Many types of industrial and agricultural equipment can experience explosions or deflagration events. Explosion relief vents and doors lessen their impact by releasing the sudden pressure increase in a safe direction. This ensures the structural integrity of the vessel containing the explosion isn’t compromised and stops anyone nearby from being injured.
You might consider explosion relief vents and doors a form of insurance: ideally, they will never be needed, but if an event does occur they’ll help you avoid a lot of cost and disruption. However, this is only true if they operate quickly and effectively.
This blog post explains how to select dependable vents and doors, but first, we’ll consider how they work and where they should be used.
HOW EXPLOSION RELIEF DOORS WORK
Two types of devices provide explosion relief: doors and panels. Together these are often referred to as vents. Both are designed to open quickly when pressure builds suddenly behind them. The main difference is that doors are designed to be reusable while panels are single-use devices.
As the name suggests, an explosion relief door has hinges that let it open and close. In contrast, a panel is an area of material that ruptures when the pressure increases suddenly on one side. Doors are designed to operate at lower pressures than panels. They can be opened to allow for inspections or cleaning.
Both doors and panels are best incorporated into equipment when it is first built. Explosion relief doors can be retrofitted to existing equipment but this may be harder to do with panels.
Quality explosion relief doors, like those made by SMT, consist of a spring-loaded panel within a larger door frame. The door is held closed by a special magnetic latch.
An explosion or deflagration (rapid burning) event causes a pressure wave that pushes the spring-loaded panel away from its seal. This triggers the latch to release the door within milliseconds once the pressure setpoint has been reached.
WHEN AND WHERE EXPLOSION RELIEF DOORS ARE USED
Any equipment where there’s a risk of an internal explosion will benefit from explosion relief, but on most high-risk vessels it’s required by safety bodies like OHSA. Examples include dust collectors, spray dryers, rotary kilns, gas-fired combustion equipment, and almost all types of dust handling machinery.
Dust is a major cause of explosions in industrial, agricultural, and food processing equipment. Even if the material being processed isn’t typically thought of as being combustible, like metals, it can burn rapidly in dust form with the right particle size and concentration.
The reason is that dust has a large surface-to-volume ratio. Combine dust with oxygen and you have two of the three things needed for a fire. Add the third, an ignition source, and the result can be a rapidly burning fireball that moves quickly through the containment vessel.
OSHA identifies a long list of combustible dust. These range from sugar and wood flour to tea, zinc, and melamine resin. They can build up over time on surfaces, in corners of ducts, and on bracing and other parts of the equipment. Then, when a spark comes along, the result is an explosion.
WHAT TO LOOK FOR IN EXPLOSION RELIEF VENTS AND DOORS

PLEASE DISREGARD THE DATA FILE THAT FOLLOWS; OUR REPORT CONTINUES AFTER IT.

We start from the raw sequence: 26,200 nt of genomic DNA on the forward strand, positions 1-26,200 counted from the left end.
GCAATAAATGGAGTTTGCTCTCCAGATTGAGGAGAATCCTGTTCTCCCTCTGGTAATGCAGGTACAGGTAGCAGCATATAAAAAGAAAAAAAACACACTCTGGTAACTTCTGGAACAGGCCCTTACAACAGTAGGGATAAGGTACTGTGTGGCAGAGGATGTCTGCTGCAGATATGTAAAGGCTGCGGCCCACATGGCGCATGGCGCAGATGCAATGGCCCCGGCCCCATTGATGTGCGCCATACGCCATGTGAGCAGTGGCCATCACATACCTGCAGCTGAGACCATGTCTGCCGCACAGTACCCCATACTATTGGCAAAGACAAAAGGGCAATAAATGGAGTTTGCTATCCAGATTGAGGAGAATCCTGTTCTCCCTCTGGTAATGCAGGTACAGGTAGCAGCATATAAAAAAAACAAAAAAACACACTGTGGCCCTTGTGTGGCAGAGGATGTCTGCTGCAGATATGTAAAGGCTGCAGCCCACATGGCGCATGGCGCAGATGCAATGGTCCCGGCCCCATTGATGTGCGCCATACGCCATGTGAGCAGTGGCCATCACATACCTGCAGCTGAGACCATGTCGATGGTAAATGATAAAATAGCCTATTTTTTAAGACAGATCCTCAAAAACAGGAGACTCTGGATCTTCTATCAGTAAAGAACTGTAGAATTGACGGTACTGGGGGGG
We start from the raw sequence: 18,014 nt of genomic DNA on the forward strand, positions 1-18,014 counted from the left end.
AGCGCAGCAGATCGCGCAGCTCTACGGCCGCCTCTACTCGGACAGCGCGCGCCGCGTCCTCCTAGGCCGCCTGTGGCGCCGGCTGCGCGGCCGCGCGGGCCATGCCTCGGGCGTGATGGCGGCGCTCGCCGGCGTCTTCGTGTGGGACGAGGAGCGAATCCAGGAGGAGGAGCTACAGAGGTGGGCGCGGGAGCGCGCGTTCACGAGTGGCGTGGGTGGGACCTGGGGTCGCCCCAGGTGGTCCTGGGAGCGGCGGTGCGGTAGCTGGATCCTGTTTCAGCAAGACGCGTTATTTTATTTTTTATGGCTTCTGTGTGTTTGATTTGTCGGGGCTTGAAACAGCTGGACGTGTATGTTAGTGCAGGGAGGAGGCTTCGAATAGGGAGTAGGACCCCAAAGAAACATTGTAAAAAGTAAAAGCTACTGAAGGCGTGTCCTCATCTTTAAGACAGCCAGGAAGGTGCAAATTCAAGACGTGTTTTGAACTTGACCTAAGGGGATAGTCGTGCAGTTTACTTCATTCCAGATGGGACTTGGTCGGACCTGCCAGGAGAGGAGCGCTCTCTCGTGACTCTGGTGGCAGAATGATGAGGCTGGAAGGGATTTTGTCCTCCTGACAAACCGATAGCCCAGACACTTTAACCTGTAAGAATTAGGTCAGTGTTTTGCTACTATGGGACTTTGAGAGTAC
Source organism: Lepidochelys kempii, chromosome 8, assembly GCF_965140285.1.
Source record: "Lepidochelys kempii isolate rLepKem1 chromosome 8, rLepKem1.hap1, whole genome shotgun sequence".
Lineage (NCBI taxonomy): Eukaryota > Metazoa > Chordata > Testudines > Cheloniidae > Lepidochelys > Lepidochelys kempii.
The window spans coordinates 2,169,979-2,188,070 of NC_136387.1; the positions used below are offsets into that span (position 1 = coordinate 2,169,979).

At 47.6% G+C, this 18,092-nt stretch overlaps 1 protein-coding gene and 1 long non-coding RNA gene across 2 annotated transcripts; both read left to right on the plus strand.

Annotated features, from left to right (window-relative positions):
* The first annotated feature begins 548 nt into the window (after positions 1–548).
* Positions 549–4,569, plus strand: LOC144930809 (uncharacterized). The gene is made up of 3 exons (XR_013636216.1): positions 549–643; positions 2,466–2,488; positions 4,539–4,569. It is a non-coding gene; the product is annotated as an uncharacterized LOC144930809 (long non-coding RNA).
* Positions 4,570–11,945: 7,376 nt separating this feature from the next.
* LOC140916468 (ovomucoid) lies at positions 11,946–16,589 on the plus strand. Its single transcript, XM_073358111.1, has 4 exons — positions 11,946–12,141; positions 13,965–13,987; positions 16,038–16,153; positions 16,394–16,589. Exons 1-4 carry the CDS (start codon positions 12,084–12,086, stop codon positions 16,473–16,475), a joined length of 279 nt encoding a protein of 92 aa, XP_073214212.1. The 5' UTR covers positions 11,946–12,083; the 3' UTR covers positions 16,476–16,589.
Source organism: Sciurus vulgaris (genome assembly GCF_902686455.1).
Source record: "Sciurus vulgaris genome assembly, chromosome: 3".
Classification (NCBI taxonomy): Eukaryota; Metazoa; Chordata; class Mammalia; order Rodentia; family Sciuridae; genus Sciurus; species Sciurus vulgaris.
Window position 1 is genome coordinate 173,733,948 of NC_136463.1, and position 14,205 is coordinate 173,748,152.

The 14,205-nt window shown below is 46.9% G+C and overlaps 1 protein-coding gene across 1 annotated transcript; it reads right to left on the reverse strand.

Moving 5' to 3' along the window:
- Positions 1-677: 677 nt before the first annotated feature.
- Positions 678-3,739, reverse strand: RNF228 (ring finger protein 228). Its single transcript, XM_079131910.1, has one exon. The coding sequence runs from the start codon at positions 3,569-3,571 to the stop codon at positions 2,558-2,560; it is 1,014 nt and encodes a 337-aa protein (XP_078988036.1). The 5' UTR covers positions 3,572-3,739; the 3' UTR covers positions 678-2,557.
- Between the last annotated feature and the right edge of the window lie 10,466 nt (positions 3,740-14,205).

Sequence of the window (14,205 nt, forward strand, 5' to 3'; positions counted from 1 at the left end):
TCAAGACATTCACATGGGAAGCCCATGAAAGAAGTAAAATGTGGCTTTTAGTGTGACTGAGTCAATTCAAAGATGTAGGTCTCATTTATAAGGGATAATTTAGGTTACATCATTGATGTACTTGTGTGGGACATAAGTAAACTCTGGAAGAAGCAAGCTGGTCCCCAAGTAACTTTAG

These are devices that hopefully sit unused for years, but when needed must react within milliseconds. For this reason, it is important to specify and/or buy quality products, but how can you tell which are good and which aren’t? Here are seven points to look for.
- The manufacturer’s track record in explosion relief – It takes a lot of experience to produce high-quality safety devices like these. Be sure to buy from established companies that have the know-how and manufacturing expertise.
- Proven designs – Ask prospective suppliers for evidence that their explosion relief vents and doors are used in a variety of industries and applications. This will show they have a reliable and successful product.
- Advice on vent sizing and placement – The manufacturer needs to be able to calculate the explosion relief area needed according to NFPA 68 requirements for your materials and size as well as type of structure and advise on the best location for your doors/vents.
- Low inertia – It’s essential that explosion relief doors open quickly. One factor in this is low inertia, as is achieved with the honeycomb structures used by SMT.
- Durable, low/no maintenance materials – Look for stainless steel in latch springs, hinges, fasteners, frames, and panels, along with self-lubricating sleeve bearings.
- Customizable designs for the opening area and pressure – The manufacturer should be willing to adjust doors to meet the particular requirements of your equipment and materials.
- Upgradeable components – Your needs might change in the future. Doors with components that can be upgraded will avoid having to make wholesale replacements.
KNOW WHAT YOU’RE BUYING
Explosion relief vents are things that you hope are never needed, but if something goes wrong they will help you avoid a lot of damage, expense, and possibly injury. That’s why you should never cut corners or buy or specify inferior products.
The seven points listed in this blog post will help you determine whether the explosion relief vents and doors you’re looking at will provide the service you need.
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